Steelhead salmon are a version of rainbow trout. In fact, the term steelhead refers to rainbow trout that return to the sea for periods of their life cycle. Steelhead physically differ from their landlocked cousins by being slightly larger and lacking the red stripe down both sides of western rainbow trout.
Originally, steelhead salmon were found from Southern California all the way north to Alaska, where they formed a food staple for the many groups of Native Americans who lived along the Pacific Coast and western rivers. Moreover, during the middle decades of the 19th century, many tribes of the region negotiated to great length on the issue of harvesting steelhead and other types of salmon for food.
Fishing for steelhead developed as a popular sport early in the 20th century. The fish quickly became prized by sport fishermen because of the ferocious fighting nature they immediately displayed once they were hooked. However, it should be noted that the natural range of this Pacific fish was greatly reduced by major dam projects during the 20th century.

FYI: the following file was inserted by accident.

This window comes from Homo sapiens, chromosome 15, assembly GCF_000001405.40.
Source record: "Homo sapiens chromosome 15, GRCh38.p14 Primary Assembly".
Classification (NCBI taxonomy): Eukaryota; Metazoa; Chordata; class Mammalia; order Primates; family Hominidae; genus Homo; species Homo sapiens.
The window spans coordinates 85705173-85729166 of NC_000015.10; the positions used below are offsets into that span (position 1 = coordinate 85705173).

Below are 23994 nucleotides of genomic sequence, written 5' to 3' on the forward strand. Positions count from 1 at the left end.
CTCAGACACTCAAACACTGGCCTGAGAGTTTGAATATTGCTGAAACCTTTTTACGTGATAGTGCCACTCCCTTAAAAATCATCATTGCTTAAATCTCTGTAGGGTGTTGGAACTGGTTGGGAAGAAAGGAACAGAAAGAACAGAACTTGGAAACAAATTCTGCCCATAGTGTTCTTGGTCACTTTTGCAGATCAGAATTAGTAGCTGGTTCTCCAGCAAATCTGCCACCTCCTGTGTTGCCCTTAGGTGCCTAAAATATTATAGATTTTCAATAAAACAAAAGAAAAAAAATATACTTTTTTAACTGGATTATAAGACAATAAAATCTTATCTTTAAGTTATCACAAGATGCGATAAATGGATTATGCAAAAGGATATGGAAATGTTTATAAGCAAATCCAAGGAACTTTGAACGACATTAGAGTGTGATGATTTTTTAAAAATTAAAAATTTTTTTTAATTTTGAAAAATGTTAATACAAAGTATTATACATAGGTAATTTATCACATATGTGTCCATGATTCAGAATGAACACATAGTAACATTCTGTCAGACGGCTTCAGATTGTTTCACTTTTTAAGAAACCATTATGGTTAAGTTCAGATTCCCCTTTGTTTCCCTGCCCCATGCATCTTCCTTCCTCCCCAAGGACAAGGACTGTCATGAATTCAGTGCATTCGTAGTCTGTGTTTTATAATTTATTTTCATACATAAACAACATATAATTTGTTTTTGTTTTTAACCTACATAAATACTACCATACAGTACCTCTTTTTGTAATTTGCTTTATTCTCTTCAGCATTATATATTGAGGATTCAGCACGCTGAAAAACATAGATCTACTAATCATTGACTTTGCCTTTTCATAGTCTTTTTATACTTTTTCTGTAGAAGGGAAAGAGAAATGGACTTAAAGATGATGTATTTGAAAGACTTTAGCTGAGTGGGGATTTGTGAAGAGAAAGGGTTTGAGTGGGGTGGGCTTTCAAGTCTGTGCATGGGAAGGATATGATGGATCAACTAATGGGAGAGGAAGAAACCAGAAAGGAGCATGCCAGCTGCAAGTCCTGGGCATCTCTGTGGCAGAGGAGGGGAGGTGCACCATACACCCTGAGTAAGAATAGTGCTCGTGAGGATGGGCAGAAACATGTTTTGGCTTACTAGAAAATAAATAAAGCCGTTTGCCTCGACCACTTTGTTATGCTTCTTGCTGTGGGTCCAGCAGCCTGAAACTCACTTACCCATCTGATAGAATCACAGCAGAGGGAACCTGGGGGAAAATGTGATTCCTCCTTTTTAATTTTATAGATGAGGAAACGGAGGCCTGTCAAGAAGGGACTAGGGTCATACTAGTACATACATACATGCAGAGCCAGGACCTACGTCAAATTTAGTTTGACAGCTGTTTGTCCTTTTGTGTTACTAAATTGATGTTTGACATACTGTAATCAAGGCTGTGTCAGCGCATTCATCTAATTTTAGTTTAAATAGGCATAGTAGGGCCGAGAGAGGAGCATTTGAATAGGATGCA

The Steelhead Spreads
Introduction of steelhead salmon to the Great Lakes began in 1874 and has been a relative success story. In the 21st century, steelhead are present in all five major lakes. They have adapted to the region where they are first hatched in small streams and brooks, return to the larger lakes and then come back upriver to spawn.
Article Written By Henri Bauholz
Henri Bauholz is a professional writer covering a variety of topics, including hiking, camping, foreign travel and nature. He has written travel articles for several online publications and his travels have taken him all over the world, from Mexico to Latin America and across the Atlantic to Europe.